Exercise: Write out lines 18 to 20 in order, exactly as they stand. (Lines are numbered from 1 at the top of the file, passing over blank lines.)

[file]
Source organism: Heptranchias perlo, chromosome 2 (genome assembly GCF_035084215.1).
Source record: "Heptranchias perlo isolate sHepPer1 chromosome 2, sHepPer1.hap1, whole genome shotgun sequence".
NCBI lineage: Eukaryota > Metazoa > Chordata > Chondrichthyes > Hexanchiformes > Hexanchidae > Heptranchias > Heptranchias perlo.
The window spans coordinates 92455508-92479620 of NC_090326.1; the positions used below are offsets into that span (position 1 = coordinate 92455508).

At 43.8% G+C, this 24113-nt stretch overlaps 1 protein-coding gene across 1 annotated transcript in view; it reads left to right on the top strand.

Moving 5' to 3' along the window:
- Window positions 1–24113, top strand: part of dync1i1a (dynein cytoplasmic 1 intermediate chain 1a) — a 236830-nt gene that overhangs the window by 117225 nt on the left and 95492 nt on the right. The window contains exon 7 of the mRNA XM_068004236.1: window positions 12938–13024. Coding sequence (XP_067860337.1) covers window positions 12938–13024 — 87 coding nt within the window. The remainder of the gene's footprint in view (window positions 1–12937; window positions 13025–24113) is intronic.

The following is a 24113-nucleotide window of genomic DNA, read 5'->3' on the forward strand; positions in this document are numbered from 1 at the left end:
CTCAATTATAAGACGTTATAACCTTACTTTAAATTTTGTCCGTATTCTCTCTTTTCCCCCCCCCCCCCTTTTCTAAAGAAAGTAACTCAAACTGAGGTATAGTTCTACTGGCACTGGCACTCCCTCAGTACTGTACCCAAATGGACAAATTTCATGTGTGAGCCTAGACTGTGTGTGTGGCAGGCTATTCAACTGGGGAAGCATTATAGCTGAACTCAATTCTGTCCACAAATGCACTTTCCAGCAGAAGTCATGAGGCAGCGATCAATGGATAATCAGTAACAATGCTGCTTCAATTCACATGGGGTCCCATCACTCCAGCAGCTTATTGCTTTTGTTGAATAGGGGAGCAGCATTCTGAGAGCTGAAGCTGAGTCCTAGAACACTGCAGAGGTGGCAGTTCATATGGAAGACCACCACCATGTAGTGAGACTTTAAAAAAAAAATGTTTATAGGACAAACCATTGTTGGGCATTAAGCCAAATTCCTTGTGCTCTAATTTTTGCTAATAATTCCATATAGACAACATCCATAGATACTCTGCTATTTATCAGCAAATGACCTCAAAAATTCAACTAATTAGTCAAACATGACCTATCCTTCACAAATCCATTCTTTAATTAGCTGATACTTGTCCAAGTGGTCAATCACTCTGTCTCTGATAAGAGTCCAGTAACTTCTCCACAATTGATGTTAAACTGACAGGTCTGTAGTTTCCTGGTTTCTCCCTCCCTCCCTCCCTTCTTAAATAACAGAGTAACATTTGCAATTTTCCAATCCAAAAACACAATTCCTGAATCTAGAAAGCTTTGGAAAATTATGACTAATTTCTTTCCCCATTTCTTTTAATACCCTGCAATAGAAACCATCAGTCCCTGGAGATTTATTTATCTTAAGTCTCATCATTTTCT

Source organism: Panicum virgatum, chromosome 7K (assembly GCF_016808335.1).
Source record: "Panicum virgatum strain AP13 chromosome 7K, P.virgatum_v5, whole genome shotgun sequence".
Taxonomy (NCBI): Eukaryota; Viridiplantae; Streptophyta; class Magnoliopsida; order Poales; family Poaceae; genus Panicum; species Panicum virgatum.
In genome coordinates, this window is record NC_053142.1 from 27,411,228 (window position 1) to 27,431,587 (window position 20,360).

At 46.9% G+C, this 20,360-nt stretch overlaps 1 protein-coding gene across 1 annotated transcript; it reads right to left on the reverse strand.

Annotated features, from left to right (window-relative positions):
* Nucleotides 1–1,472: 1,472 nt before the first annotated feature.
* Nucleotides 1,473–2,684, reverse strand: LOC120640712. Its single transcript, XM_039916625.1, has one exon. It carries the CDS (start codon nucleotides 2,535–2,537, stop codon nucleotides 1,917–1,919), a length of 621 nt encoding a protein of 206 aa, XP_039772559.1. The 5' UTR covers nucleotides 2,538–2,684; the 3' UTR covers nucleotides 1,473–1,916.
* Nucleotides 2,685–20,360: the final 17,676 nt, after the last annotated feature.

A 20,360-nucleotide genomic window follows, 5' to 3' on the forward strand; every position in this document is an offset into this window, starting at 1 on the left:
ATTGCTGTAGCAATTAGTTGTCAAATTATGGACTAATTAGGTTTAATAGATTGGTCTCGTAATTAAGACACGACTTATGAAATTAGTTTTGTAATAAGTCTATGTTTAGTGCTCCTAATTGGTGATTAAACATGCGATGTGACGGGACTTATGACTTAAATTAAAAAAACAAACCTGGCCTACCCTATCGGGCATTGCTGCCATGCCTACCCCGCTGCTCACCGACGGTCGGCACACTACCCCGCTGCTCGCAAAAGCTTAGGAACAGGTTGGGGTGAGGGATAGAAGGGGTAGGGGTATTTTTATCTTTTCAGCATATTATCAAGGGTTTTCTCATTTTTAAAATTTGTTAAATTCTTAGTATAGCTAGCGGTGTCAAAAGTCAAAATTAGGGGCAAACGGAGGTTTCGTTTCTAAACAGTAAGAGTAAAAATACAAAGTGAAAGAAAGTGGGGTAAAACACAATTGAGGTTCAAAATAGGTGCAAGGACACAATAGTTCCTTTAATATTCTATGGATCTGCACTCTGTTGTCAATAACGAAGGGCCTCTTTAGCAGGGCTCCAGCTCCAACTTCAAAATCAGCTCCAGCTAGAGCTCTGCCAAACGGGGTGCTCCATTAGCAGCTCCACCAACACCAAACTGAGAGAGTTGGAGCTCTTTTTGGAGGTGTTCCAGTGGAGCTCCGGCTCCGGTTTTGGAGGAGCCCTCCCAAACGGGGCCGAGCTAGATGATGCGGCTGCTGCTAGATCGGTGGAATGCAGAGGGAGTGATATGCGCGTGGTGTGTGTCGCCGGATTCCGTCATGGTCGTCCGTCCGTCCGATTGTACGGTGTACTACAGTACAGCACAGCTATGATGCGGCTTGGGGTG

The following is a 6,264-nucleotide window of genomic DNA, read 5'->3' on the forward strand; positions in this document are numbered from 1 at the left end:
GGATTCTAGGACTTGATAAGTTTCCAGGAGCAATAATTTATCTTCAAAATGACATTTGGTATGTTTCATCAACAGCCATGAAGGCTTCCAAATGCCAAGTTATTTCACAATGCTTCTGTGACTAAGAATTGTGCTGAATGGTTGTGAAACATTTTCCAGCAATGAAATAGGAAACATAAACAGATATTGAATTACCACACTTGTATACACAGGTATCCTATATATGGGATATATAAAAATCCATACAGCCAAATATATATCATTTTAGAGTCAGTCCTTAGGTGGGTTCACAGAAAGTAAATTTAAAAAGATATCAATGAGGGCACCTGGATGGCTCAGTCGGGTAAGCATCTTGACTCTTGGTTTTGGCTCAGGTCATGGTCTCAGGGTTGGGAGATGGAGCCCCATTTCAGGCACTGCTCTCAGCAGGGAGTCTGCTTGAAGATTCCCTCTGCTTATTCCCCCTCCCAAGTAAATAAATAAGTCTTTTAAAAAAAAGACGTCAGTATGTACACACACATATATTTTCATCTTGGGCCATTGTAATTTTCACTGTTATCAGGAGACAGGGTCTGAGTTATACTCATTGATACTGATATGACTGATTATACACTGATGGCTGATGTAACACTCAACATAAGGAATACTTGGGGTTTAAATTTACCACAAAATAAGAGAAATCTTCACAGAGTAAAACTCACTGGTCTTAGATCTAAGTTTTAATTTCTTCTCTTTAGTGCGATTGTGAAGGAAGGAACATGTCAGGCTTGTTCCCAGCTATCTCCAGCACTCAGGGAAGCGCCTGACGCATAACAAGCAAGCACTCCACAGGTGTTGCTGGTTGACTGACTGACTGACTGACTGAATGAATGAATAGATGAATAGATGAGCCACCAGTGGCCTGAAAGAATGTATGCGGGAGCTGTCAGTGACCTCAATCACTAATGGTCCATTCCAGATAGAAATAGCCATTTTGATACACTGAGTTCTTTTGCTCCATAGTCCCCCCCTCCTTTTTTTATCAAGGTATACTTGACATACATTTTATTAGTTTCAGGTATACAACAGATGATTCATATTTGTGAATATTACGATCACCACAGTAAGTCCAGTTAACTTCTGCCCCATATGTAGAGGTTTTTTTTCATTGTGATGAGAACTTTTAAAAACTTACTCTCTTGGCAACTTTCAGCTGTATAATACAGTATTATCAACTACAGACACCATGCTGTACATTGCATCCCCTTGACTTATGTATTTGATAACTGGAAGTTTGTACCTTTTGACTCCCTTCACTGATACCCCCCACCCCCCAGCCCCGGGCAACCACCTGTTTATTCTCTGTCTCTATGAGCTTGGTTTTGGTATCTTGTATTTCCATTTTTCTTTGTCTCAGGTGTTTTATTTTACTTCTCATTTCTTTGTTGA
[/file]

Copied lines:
* Nucleotides 2,685–20,360: the final 17,676 nt, after the last annotated feature.

A 20,360-nucleotide genomic window follows, 5' to 3' on the forward strand; every position in this document is an offset into this window, starting at 1 on the left:
ATTGCTGTAGCAATTAGTTGTCAAATTATGGACTAATTAGGTTTAATAGATTGGTCTCGTAATTAAGACACGACTTATGAAATTAGTTTTGTAATAAGTCTATGTTTAGTGCTCCTAATTGGTGATTAAACATGCGATGTGACGGGACTTATGACTTAAATTAAAAAAACAAACCTGGCCTACCCTATCGGGCATTGCTGCCATGCCTACCCCGCTGCTCACCGACGGTCGGCACACTACCCCGCTGCTCGCAAAAGCTTAGGAACAGGTTGGGGTGAGGGATAGAAGGGGTAGGGGTATTTTTATCTTTTCAGCATATTATCAAGGGTTTTCTCATTTTTAAAATTTGTTAAATTCTTAGTATAGCTAGCGGTGTCAAAAGTCAAAATTAGGGGCAAACGGAGGTTTCGTTTCTAAACAGTAAGAGTAAAAATACAAAGTGAAAGAAAGTGGGGTAAAACACAATTGAGGTTCAAAATAGGTGCAAGGACACAATAGTTCCTTTAATATTCTATGGATCTGCACTCTGTTGTCAATAACGAAGGGCCTCTTTAGCAGGGCTCCAGCTCCAACTTCAAAATCAGCTCCAGCTAGAGCTCTGCCAAACGGGGTGCTCCATTAGCAGCTCCACCAACACCAAACTGAGAGAGTTGGAGCTCTTTTTGGAGGTGTTCCAGTGGAGCTCCGGCTCCGGTTTTGGAGGAGCCCTCCCAAACGGGGCCGAGCTAGATGATGCGGCTGCTGCTAGATCGGTGGAATGCAGAGGGAGTGATATGCGCGTGGTGTGTGTCGCCGGATTCCGTCATGGTCGTCCGTCCGTCCGATTGTACGGTGTACTACAGTACAGCACAGCTATGATGCGGCTTGGGGTG